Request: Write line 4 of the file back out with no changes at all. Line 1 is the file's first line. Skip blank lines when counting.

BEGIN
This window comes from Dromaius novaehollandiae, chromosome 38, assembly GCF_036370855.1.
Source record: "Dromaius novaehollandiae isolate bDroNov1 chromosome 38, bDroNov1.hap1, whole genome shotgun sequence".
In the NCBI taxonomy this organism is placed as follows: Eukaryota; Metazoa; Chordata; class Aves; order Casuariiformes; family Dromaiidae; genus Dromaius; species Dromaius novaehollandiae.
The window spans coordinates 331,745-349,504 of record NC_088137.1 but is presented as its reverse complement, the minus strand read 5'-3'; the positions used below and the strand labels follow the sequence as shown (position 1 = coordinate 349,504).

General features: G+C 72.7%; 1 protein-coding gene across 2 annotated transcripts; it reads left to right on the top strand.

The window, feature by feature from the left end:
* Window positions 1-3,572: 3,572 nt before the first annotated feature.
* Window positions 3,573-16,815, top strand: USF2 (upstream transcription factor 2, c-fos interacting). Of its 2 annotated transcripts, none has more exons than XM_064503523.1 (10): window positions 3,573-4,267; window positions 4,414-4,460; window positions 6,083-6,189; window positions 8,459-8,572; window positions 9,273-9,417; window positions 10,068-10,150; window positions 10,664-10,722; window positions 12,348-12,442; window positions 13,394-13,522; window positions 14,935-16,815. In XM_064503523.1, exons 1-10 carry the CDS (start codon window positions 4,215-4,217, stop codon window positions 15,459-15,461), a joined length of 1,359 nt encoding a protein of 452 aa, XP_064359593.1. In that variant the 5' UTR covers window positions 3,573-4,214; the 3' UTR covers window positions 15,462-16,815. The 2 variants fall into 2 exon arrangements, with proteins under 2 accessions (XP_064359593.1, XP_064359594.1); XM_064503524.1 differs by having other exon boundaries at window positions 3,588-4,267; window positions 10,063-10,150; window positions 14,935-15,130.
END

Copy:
The window spans coordinates 331,745-349,504 of record NC_088137.1 but is presented as its reverse complement, the minus strand read 5'-3'; the positions used below and the strand labels follow the sequence as shown (position 1 = coordinate 349,504).